listened even more intently to her customers and their changing needs. Her company’s motto and
mantra soon became – Large enough to serve, small enough to care..

The making of a conglomerate
Today, the company prides itself on both its customer and employee loyalty. Customers include
UPS, Ford, and AGCO. Marcia’s company not only does specialty trucking internationally, but
hauls and drives customers’ equipment, moves buses across country for the Olympic games and
other special events, picks up tractors at incoming ports, and provides warehousing. The newest
enterprise is a motorcycle dealership, Easy Rider of Atlanta, which - not surprisingly in this
family saga – is run by Marcia’s daughter-in-law.

“As we’ve grown,” Marcia says, “our company has actually divided into eleven separate entities
under the corporate umbrella which still oversees the core business. The management team is
comprised of about twenty people including myself and my three grown children – two sons and
a daughter. My mother has also worked with us in the past. Key managers have been brought in
to add breadth and depth to the organization.” Something else that has worked well for Marcia
and BIG is the practice of hiring employees’ family members to work for the company, including
husbands and wives, fathers and daughters, etc. “It may not work for other companies,” Marcia
said, “ but it works here and it definitely builds loyalty.”

Building a loyal work force is one clear example of Marcia’s impact as a leader. “I like to find
good people, empower them, give direction in the course that I want, and let them go,” she
explains. “My own inspiration comes mainly from hard work and a deep faith.” It isn’t too
surprising then that one of her role models is Margaret Thatcher, Britain’s former prime minister,
whom Marcia says always appeared to be a “tough old broad.”

Leadership for tough times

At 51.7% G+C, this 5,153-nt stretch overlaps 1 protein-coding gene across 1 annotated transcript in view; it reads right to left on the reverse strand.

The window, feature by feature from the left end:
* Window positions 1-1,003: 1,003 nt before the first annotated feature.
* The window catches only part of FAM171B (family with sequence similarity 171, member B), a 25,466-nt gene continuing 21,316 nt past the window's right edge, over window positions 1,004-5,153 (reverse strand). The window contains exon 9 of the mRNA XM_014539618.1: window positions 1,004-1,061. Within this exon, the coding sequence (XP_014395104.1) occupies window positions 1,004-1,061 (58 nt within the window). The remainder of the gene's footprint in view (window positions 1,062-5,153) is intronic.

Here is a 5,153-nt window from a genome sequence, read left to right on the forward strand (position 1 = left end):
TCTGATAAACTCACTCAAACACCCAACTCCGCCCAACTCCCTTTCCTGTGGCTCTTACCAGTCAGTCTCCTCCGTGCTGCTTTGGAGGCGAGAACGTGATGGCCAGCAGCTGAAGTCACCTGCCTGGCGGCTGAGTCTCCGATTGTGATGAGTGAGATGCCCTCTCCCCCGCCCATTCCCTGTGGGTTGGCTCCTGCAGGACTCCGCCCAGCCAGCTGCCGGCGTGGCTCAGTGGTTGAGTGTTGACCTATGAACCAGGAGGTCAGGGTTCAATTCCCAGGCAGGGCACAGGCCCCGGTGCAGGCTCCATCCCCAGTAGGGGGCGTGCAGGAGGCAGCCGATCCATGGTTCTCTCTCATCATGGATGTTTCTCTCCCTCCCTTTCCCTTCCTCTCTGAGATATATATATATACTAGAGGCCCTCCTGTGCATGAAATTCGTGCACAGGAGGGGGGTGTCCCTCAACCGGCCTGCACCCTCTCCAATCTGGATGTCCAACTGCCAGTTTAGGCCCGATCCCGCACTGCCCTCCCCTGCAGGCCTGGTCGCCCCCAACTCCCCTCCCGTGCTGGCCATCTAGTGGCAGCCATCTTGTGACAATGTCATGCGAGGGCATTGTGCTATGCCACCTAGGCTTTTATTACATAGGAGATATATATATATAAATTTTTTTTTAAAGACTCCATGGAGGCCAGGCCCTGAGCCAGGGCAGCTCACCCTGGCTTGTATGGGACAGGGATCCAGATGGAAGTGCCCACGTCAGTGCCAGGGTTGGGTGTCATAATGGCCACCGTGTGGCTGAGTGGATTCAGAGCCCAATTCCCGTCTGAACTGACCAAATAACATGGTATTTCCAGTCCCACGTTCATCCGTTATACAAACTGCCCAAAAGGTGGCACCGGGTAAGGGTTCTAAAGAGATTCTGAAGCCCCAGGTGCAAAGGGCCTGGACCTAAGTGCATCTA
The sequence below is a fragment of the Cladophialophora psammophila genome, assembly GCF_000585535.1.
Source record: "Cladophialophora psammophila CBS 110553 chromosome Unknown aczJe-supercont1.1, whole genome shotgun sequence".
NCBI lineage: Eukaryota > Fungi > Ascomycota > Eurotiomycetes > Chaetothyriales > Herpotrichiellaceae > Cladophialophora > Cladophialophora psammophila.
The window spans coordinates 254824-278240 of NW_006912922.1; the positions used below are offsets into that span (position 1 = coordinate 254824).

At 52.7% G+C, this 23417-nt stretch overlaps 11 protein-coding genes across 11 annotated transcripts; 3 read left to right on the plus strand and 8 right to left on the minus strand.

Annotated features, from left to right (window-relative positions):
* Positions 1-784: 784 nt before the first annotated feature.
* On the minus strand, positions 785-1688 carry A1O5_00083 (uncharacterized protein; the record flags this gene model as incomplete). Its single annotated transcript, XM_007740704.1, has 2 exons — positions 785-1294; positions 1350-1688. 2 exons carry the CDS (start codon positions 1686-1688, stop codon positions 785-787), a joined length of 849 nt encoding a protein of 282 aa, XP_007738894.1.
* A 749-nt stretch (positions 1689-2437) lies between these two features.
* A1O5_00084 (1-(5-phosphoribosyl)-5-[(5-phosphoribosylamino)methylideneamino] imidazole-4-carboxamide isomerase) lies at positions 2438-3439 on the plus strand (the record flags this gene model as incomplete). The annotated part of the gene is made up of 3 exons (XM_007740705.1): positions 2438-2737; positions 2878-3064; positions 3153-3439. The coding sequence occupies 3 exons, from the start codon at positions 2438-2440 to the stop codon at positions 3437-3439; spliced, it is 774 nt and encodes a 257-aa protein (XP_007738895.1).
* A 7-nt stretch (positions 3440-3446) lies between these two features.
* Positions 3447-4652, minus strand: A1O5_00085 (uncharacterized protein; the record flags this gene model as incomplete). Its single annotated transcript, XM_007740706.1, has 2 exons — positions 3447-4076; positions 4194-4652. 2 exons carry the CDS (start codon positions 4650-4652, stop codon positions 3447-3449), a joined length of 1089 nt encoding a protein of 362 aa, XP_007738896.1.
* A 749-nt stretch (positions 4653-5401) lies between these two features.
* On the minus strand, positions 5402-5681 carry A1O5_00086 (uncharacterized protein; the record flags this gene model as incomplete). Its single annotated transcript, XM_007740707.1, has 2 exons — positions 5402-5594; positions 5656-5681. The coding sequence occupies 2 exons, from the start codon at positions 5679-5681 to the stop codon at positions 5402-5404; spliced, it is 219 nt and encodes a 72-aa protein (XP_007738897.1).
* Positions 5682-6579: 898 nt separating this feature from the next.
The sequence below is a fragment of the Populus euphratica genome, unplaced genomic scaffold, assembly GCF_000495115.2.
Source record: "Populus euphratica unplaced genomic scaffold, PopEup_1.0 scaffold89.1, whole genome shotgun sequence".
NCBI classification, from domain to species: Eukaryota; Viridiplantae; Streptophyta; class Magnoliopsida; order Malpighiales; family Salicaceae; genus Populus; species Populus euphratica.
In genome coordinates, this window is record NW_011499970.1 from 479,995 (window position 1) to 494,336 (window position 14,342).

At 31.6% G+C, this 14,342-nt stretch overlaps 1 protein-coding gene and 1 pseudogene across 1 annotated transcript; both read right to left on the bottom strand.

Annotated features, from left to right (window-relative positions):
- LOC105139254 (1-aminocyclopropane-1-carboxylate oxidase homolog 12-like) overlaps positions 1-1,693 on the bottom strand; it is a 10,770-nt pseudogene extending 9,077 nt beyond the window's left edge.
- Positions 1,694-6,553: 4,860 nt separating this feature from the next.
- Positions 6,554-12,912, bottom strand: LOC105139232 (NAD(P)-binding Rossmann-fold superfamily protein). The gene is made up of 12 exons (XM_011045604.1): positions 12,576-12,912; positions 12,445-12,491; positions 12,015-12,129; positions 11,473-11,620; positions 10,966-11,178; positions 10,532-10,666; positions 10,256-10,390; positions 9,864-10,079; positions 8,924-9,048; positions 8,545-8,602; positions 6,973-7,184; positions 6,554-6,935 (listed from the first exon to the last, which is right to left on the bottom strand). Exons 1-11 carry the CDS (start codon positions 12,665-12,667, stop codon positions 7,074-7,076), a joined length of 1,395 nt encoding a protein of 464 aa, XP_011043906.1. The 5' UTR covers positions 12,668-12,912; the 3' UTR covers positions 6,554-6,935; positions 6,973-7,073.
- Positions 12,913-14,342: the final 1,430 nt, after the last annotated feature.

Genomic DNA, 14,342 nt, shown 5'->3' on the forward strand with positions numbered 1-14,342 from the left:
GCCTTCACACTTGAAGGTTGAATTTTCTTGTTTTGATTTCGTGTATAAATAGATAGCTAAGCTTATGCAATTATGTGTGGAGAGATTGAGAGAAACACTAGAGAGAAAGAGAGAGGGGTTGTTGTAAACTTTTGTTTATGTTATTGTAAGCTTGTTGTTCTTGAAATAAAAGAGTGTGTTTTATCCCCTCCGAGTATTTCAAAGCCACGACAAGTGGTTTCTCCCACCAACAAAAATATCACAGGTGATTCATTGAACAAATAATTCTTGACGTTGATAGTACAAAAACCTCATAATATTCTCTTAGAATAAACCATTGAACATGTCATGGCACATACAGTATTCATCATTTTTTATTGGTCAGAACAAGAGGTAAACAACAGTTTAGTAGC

Drawing a parallel to her own ability to weather tough personal times, Marcia spoke
pragmatically about the future and her vision for the company in the years ahead. “Truthfully –
the current year’s economic volatility has given me the greatest challenge our family-based
company has had to face,” she said. “Right now, we’re managing each day as it comes and we
intend to stay the course. We’ve learned some valuable lessons from this experience, and we
don’t plan to repeat any mistakes. By leveraging the company’s excellent reputation, controlling
growth, and remaining true to our customers and what we do best, I believe our company and our
family will continue to do well.”

“It’s not our goal to sell,” Marcia added, “and we have a second generation already in place. Our
family meets once a quarter and we’re still solidly committed to the business. We love it. I may
step back in ten years or so, but the business will be in good hands.”

No doubt it will. This lady, this leader, this family matriarch has created a legacy in her industry
– not to mention a way of life for her extended family. Her pride is justified. No wonder her
employees often call her “MOM” and that the average tenure is twenty-eight years.

September, 2001
By Susan B. Hitchcock (Creator of The Age of SHEroes)
VP Client Services, Turknett Leadership Group